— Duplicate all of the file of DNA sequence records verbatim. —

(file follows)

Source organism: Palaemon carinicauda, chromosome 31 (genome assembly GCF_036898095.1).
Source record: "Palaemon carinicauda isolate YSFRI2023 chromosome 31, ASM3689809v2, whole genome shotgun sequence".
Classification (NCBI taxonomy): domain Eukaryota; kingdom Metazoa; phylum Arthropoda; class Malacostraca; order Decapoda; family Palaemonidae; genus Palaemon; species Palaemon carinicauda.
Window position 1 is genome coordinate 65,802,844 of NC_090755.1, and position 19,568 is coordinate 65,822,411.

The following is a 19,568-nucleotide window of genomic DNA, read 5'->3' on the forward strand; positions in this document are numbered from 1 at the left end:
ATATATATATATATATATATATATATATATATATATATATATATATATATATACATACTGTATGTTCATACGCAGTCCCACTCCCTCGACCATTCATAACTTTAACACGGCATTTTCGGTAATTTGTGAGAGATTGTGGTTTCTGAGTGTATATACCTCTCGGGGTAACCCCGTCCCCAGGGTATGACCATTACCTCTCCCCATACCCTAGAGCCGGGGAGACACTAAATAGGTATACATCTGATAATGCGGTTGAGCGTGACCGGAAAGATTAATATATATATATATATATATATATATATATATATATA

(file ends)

Source organism: Palaemon carinicauda, chromosome 31 (genome assembly GCF_036898095.1).
Source record: "Palaemon carinicauda isolate YSFRI2023 chromosome 31, ASM3689809v2, whole genome shotgun sequence".
Classification (NCBI taxonomy): domain Eukaryota; kingdom Metazoa; phylum Arthropoda; class Malacostraca; order Decapoda; family Palaemonidae; genus Palaemon; species Palaemon carinicauda.
Window position 1 is genome coordinate 65,802,844 of NC_090755.1, and position 19,568 is coordinate 65,822,411.

The following is a 19,568-nucleotide window of genomic DNA, read 5'->3' on the forward strand; positions in this document are numbered from 1 at the left end:
ATATATATATATATATATATATATATATATATATATATATATATATATATATACATACTGTATGTTCATACGCAGTCCCACTCCCTCGACCATTCATAACTTTAACACGGCATTTTCGGTAATTTGTGAGAGATTGTGGTTTCTGAGTGTATATACCTCTCGGGGTAACCCCGTCCCCAGGGTATGACCATTACCTCTCCCCATACCCTAGAGCCGGGGAGACACTAAATAGGTATACATCTGATAATGCGGTTGAGCGTGACCGGAAAGATTAATATATATATATATATATATATATATATATATATATA